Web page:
When parents sign their children up with i9 Sports, they notice that it’s missing a lot of things one might expect in a youth sports league.
There’s no ultra-competitive atmosphere, no tryouts, and no fighting for playing time. There are no crazy practice schedules, either — it’s just one day a week, prior to the actual game.
There are changes for the adults as well, such as no mandatory volunteer hours and a lack of incessant fundraisers.
In fact, a lot of the things that can take the fun out of youth sports has purposely been eliminated. What i9 offers (and what’s missing) is part of the reason the Tampa-based organization, now celebrating its 10th year, has grown to more than a half-million participants across 26 states — including through Pasco and Hillsborough counties.
“In most other youth sport programs, they’re really adult sports played by kids,” said Brian Sanders, president and chief operating officer of i9 Sports. “And research study after study has shown that kids want to have fun. That’s the reason they play sports.”
Many recreational leagues have become a lot of work, especially for parents. The idea behind i9 was to bring it back to the children themselves.
“So we’ve tried to reinvent youth sports and take it back to where people wanted the programs to be to begin with,” Sanders said. That means an emphasis on learning fundamentals and good sportsmanship instead of simply winning, and a focus on having fun instead of the stress associated with having their on-field performance critiqued and evaluated.
Teams are co-ed and the leagues try to accommodate children who already are friends so they can play on the same team. But every child, regardless of ability, gets equal playing time and participation recognition.
Special awards are given out, but they’re not based on athletic ability. Instead, teams focus on one aspect of leadership and good play each week, and the child who best demonstrates those traits earns a sportsmanship medal. The end result is what Sanders calls healthy and age-appropriate competition, and an atmosphere where kids truly enjoy playing.
That includes Lorraine Gallo’s son, Anthony, who she admits didn’t enter i9 sports as an enthusiastic athlete.
“He was an Xbox boy,” Gallo explained. But after starting out on a soccer team, he’s added flag football to his sports schedule and has learned the value of making new friends and being part of a team. Now he’s anxious to get back on the field during season breaks, and has even joined his middle school’s football team.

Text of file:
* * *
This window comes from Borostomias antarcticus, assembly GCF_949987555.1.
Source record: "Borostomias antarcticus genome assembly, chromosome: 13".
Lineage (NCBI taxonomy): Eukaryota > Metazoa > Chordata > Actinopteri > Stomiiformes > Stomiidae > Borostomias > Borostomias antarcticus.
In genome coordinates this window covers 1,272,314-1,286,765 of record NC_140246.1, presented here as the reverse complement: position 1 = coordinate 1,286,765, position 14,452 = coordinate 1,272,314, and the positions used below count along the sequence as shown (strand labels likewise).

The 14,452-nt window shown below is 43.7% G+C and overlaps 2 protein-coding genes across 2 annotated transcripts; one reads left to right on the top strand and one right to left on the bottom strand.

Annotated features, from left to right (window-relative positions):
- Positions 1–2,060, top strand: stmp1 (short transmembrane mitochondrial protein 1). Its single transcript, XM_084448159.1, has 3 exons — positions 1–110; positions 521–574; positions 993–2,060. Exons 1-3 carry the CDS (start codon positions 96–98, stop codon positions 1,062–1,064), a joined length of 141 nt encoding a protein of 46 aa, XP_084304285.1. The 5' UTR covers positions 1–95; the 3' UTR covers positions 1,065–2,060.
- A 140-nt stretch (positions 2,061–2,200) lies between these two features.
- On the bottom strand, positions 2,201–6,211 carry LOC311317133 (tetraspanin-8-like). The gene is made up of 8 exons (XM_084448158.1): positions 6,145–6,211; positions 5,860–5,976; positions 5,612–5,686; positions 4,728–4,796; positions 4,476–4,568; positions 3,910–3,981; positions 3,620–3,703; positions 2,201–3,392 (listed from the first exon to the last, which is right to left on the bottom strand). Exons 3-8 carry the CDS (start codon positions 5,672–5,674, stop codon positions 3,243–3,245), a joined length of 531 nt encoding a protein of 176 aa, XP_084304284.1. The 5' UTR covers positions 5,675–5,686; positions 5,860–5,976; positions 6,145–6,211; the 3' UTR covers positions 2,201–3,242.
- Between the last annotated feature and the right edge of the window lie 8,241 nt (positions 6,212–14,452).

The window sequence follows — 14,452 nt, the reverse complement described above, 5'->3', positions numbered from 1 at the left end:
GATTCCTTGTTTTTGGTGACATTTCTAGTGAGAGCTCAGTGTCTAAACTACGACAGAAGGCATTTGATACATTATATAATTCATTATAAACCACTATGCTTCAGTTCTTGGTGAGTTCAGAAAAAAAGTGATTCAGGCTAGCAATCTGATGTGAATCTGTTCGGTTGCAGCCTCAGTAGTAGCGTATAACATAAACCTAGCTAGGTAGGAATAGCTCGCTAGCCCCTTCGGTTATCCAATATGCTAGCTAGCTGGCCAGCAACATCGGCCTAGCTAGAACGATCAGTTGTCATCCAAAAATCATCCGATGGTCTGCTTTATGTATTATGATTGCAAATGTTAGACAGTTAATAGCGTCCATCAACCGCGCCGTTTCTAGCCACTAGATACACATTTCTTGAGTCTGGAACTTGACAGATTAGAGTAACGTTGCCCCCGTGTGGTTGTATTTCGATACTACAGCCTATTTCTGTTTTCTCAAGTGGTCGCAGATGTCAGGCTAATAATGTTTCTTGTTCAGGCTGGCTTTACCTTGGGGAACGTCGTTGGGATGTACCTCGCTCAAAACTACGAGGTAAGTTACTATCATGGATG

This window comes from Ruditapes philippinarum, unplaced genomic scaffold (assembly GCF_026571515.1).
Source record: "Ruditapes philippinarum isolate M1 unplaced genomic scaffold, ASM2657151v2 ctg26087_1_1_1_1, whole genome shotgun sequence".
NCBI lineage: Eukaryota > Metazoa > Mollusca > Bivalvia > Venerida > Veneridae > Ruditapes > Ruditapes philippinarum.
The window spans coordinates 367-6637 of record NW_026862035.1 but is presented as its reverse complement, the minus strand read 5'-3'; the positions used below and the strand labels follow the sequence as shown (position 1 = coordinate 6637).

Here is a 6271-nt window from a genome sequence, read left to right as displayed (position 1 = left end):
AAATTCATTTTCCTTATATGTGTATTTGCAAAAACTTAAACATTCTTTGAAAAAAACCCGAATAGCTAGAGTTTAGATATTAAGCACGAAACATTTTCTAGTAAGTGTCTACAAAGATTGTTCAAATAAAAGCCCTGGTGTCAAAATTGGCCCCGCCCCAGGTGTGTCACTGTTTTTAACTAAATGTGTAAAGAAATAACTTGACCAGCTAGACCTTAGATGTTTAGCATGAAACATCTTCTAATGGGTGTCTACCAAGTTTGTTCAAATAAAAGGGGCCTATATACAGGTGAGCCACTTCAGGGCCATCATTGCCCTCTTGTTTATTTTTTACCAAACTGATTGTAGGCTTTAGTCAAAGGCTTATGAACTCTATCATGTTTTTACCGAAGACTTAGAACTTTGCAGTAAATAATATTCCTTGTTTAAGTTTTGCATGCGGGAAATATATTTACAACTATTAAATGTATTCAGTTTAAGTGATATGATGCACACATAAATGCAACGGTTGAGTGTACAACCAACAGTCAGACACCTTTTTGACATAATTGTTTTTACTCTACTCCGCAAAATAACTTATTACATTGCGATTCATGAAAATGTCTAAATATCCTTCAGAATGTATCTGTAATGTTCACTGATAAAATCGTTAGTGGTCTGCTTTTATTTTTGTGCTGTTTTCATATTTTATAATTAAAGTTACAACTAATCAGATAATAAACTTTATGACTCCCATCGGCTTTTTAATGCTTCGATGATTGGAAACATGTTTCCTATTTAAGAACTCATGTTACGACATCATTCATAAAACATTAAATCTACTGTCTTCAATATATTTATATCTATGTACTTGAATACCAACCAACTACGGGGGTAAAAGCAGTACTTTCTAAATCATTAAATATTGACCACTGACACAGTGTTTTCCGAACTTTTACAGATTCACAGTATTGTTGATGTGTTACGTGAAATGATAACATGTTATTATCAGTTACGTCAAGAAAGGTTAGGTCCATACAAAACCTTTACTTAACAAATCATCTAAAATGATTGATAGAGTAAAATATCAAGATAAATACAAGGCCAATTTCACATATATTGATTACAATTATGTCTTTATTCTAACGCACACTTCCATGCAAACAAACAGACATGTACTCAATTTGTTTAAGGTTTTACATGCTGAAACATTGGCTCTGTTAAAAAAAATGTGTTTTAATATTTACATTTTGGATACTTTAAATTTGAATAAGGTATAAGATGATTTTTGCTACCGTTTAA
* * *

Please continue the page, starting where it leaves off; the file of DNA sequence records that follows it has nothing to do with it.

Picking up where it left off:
Gallo herself appreciates the fact that, as a parent, she isn’t spending time manning a concession booth or selling chocolate, which can be a normal part of the youth sports experience for adults. Instead, she sits in the stands and watches him play, along with other parents from both teams who are all there to lend support in a positive environment.
Since all parents sign a “parental pledge” affirming their commitment to a fun, nonstressful atmosphere for the children, Gallo doesn’t have to worry about over-competitive parents who yell at the players, badger referees about missed calls and diminish the experience for the rest of the team and the families. Instead, everyone can cheer on their children and enjoy the experience.
But the biggest change has come from Anthony, and Gallo said what he’s learned has made the experience very worthwhile for her family.
“He’s learned patience, he’s learned teamwork. He’s learned sportsmanship. He’s a totally different child,” she said.
Sanders will try to reach more children in that same way as the organization continues to grow. i9 operates by selling franchises in various areas, and all follow the basic concepts of minimal commitment needed to participate.
i9 plans to accelerate its expansion goals and highlight the differences between them and other youth sports offerings Sanders said.
“Our program format is working well. There’s no one else that is doing what we’re doing right now, and we believe there’s a huge need for what we provide,” he said. “You can sum up what we offer as fun, safety and convenience, and it’s something that both parents and the kids are really finding is different versus the other programs.”
For more information about i9Sports, visit www.i9sports.com.
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